Question about 1995 Toyota Camry
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Posted on Jan 02, 2017
You will need to locate the fuse panel that is inside the engine compartment. You will find it as a black rectangular box just above the battery. open the cover by squeezing the two clips loated on the right side of the lid (or was thet the left? I forget.) and opening the lid like a book cover. Voila! See those little grey (or black) "cubes"? Look at the inside of the lid cover. The "AUTO SHUT DOWN" and "RAD FAN" relays are posted as they are laid out. (The cover CAN be removed if it helps you)
Posted on Jan 22, 2009
ASD is in the engine compartment fuse block.
The pump relay should be there also. Check your fuse panel in the truck though.
Fuses, Relays & Circuit Breakers The fuse panel box is to the right of the glove box with the glove box door opened or beneath the instrument panel (dashboard) on 1989-93 models.
Pull out the fuse panel for access to the blade type fuses
Posted on Oct 18, 2009
There are 4 relays mounted on Drivers side fender under hood. Near hood hinge area. Counting from the front it should be the second relay. They are not always installed in the correct order. It should also be the smaller relay in size.
Posted on Oct 25, 2009
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I would suggest you take your vehicle to an experienced Chrysler technician for diagnosis.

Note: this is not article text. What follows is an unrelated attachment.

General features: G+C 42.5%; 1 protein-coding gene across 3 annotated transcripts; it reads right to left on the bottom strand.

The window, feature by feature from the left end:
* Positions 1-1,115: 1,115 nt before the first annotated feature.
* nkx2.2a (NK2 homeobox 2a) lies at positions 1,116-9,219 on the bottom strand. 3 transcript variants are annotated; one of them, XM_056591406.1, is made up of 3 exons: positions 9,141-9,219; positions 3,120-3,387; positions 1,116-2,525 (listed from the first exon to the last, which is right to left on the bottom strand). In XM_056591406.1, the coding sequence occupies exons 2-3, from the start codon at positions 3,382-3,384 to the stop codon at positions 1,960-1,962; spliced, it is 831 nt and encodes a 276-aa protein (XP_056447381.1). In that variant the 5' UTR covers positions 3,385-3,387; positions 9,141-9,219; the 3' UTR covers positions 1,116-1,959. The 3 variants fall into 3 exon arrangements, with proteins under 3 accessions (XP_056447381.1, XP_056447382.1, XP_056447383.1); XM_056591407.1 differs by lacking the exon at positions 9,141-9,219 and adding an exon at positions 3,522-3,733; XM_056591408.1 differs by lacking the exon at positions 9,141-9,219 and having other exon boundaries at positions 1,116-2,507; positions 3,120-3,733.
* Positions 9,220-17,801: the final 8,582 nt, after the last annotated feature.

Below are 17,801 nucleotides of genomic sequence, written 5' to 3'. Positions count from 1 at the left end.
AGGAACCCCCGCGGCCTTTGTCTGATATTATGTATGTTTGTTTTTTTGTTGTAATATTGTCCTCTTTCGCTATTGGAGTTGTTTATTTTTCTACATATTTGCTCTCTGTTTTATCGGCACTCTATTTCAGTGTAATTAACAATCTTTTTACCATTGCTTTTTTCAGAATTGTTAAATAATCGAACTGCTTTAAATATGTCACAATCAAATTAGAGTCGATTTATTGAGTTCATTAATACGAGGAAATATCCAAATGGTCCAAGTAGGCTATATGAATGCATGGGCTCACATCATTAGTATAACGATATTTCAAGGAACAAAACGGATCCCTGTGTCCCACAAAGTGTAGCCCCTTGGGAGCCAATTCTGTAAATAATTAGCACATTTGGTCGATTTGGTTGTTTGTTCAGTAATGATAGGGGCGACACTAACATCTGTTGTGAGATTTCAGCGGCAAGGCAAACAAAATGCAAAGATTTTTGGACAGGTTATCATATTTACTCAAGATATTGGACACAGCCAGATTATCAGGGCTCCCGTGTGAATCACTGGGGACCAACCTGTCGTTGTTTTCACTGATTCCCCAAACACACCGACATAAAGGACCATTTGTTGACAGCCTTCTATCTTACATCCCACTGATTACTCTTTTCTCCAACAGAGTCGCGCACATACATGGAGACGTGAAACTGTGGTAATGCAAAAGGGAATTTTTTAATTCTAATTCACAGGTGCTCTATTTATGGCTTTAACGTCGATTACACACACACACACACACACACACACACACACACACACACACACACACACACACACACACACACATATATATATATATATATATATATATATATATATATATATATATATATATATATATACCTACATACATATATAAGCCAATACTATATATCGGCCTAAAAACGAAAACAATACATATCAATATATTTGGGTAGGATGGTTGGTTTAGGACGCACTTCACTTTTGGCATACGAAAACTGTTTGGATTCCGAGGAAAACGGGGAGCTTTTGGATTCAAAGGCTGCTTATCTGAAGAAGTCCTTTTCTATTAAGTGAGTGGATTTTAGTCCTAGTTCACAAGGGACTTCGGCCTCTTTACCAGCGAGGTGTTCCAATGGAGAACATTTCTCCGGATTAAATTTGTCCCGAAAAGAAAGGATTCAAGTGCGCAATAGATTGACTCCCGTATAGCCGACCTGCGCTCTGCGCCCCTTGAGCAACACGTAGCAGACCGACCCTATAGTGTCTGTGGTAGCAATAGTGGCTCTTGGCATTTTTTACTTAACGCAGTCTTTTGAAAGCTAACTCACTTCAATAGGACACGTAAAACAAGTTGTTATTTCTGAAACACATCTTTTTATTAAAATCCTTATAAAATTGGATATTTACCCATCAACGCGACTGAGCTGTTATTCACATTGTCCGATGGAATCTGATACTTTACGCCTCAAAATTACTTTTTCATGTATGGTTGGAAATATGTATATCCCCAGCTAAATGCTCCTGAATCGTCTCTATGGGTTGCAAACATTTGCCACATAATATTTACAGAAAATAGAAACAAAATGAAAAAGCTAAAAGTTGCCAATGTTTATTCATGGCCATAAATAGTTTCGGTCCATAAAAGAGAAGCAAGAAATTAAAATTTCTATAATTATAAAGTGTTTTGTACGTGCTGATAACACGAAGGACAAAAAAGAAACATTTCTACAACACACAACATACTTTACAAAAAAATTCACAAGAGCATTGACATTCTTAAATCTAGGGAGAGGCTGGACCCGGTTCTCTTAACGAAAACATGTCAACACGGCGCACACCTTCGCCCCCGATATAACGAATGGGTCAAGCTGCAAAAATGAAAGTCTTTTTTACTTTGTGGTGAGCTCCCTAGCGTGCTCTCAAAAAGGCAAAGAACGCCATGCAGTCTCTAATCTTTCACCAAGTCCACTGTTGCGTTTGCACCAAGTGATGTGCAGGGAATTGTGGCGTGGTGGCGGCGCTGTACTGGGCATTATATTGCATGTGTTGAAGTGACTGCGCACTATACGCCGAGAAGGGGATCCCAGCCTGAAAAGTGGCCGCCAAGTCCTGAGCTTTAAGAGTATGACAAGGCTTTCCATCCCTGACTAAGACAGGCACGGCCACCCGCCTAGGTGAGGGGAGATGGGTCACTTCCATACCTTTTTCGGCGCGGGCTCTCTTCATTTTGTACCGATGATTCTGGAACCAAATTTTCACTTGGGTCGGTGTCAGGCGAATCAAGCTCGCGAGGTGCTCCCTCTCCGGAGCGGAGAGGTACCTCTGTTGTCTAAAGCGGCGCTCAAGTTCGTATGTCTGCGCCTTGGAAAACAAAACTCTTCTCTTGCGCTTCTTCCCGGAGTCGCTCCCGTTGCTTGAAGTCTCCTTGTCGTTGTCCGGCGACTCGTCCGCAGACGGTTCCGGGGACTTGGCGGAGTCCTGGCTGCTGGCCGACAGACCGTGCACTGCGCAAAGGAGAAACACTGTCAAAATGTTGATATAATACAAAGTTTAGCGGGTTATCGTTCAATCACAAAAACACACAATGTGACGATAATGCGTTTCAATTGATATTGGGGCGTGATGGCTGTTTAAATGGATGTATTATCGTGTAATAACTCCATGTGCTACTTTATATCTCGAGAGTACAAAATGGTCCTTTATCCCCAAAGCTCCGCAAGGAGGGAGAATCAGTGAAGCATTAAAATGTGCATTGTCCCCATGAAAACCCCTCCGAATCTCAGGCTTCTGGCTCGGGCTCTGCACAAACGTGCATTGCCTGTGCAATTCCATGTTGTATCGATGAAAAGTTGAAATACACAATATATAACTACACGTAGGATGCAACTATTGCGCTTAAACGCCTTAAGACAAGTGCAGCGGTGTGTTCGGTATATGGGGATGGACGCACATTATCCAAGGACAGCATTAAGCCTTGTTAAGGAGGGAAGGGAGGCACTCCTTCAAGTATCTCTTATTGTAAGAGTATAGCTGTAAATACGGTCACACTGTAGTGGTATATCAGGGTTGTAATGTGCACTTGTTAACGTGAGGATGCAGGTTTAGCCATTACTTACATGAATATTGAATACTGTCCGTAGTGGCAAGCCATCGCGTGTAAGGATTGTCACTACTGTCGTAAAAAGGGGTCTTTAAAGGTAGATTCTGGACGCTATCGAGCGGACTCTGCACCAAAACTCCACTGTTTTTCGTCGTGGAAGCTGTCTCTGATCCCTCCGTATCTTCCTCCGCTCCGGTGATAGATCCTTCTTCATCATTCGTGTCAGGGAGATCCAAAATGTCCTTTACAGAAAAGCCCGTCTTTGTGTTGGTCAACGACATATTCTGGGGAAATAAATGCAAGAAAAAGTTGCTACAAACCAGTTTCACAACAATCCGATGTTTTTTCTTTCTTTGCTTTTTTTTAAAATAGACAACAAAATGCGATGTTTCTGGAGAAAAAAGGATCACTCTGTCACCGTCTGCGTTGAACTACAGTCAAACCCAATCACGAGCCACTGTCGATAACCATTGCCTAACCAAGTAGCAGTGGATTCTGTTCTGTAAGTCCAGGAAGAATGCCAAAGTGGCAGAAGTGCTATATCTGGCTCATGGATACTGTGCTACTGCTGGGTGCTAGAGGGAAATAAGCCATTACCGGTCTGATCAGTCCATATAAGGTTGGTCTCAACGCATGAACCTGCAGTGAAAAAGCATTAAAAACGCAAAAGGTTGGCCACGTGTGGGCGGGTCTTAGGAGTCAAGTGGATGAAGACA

HERE is a description of an ASD setup that may help.
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The power supplied to the fuel pump, ignition coil, fuel injectors,
and parts of the power module is controlled by the logic module through
the Automatic Shutdown Relay (ASD); the idea is to shut off fuel
pressure and the ignition systems when the key is turned off to prevent
fires, dieseling, and other problems.
The ASD relay is closed (allowing power to flow through
it) when the ignition is first turned on. If the signal from the
ignition reference is lost while the engine is running, or if the turbo
boost pressure reaches and exceeds the over boost cut-off point, the
logic module cuts power to the ASD, which in turn removes power from the
fuel pump, ignition coil, injectors and those parts of the power
module. This causes the engine to shut down.
Failure of the automatic shutdown relay is often shown as inexplicable stalling or refusal to start.
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